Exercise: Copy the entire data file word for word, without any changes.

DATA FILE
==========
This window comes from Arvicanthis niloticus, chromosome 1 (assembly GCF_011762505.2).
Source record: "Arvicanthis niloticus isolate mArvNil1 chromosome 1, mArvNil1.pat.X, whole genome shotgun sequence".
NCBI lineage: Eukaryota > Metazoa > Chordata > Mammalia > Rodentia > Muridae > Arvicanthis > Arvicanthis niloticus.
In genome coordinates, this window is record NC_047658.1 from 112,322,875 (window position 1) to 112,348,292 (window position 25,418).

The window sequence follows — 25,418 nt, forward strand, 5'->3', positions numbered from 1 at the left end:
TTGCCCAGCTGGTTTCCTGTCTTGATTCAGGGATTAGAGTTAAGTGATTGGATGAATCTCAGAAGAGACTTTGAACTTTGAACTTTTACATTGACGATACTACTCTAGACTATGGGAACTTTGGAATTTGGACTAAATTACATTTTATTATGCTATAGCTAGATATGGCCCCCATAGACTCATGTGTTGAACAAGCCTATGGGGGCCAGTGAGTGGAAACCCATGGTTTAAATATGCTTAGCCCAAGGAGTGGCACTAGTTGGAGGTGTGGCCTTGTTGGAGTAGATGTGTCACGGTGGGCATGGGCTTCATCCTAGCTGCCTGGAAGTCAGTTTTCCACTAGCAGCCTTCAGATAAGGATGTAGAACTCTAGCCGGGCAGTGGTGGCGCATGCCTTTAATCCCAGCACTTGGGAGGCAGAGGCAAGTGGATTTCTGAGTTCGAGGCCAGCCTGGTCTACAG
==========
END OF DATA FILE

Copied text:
This window comes from Arvicanthis niloticus, chromosome 1 (assembly GCF_011762505.2).
Source record: "Arvicanthis niloticus isolate mArvNil1 chromosome 1, mArvNil1.pat.X, whole genome shotgun sequence".
NCBI lineage: Eukaryota > Metazoa > Chordata > Mammalia > Rodentia > Muridae > Arvicanthis > Arvicanthis niloticus.
In genome coordinates, this window is record NC_047658.1 from 112,322,875 (window position 1) to 112,348,292 (window position 25,418).

The window sequence follows — 25,418 nt, forward strand, 5'->3', positions numbered from 1 at the left end:
TTGCCCAGCTGGTTTCCTGTCTTGATTCAGGGATTAGAGTTAAGTGATTGGATGAATCTCAGAAGAGACTTTGAACTTTGAACTTTTACATTGACGATACTACTCTAGACTATGGGAACTTTGGAATTTGGACTAAATTACATTTTATTATGCTATAGCTAGATATGGCCCCCATAGACTCATGTGTTGAACAAGCCTATGGGGGCCAGTGAGTGGAAACCCATGGTTTAAATATGCTTAGCCCAAGGAGTGGCACTAGTTGGAGGTGTGGCCTTGTTGGAGTAGATGTGTCACGGTGGGCATGGGCTTCATCCTAGCTGCCTGGAAGTCAGTTTTCCACTAGCAGCCTTCAGATAAGGATGTAGAACTCTAGCCGGGCAGTGGTGGCGCATGCCTTTAATCCCAGCACTTGGGAGGCAGAGGCAAGTGGATTTCTGAGTTCGAGGCCAGCCTGGTCTACAG